“Make the Choice: Friendship,” New Era, July 2013, 6–7
At the end of the “Friends” section in For the Strength of Youth, the question is posed, “What kind of friend am I?” (, 17). Here’s a quiz to help you consider how you’re doing at becoming a good example and friend.
“Let no man despise thy youth; but be thou an example of the believers, in word, in conversation, in charity, in spirit, in faith, in purity” (1 Timothy 4:12).
A friend who isn’t a member of the Church asks why you spend so much time at church—even when it’s not Sunday. What do you say?
Shrug and say, “I don’t know.”
Tell him your mom and dad make you go all the time.
Explain how learning about the gospel with your friends at church makes you happy, and invite him or her to the next Mutual activity.
A group of friends start gossiping about one of your friends who isn’t there. What do you do?
Stay quiet and hope they don’t say anything about you.
Laugh and share something else you’ve heard.
Ask them nicely not to talk about people behind their backs, and then smoothly change the topic.
At the last minute, your friend finds out she has to mow her lawn before she can go shopping with you. What do you do?
Leave your friend and go shopping. She can catch up.
Try to help her get out of it somehow.
Offer to do the edging while she mows the lawn.
You’re in a Sunday School class talking with your friends about the weekend when your teacher comes in ready to start the lesson. What do you do?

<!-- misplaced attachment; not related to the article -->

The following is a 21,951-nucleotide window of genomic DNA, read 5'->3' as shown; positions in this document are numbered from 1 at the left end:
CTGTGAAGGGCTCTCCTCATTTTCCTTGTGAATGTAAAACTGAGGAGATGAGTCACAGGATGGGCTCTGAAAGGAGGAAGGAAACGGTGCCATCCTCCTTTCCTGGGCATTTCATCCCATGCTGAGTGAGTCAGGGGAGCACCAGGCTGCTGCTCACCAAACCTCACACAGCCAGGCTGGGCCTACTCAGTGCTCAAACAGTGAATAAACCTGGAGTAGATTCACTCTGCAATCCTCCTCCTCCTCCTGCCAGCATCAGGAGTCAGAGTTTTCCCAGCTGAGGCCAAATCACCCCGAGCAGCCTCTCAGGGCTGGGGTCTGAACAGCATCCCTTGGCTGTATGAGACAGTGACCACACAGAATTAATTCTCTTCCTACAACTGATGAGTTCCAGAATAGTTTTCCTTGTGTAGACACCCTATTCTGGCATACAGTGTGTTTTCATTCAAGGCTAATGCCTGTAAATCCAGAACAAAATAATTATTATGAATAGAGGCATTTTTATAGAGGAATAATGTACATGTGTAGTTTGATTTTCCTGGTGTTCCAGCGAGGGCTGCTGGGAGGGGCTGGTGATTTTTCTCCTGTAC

Just keep talking until the teacher finally asks you to stop.
Scoot closer together and whisper.
Stop talking and give your full attention to the teacher so you and your friends can listen. You also offer to give the opening prayer.
One of your friends at church says he is not sure he really has a testimony. What do you say to him?
Tell a joke to quickly change the subject.
Tell him he’ll probably get one on his mission.
Explain that a testimony often comes gradually as we learn more about the gospel and sincerely seek the truth. You then bear your testimony and encourage him to study and pray to receive his own testimony and think about what he already does know.
One of your friends says she is going out with someone who is pressuring her to become physically intimate. What do you do?
Act like you didn’t hear her and say nothing.
Say something like, “I’m sure you’ll do the right thing.”
Explain that you believe physical intimacy should be reserved for marriage. You encourage her to focus on building friendships while dating others with high standards.
If you answered mostly (a), you may want to pay a little more attention to your friends’ interests and concerns. Be there for your friends when they need you.
If you answered mostly (b), friendship is obviously important to you—just remember that true friends help each other be their best selves.
If you answered mostly (c), you’re well on your way to becoming a great example and friend.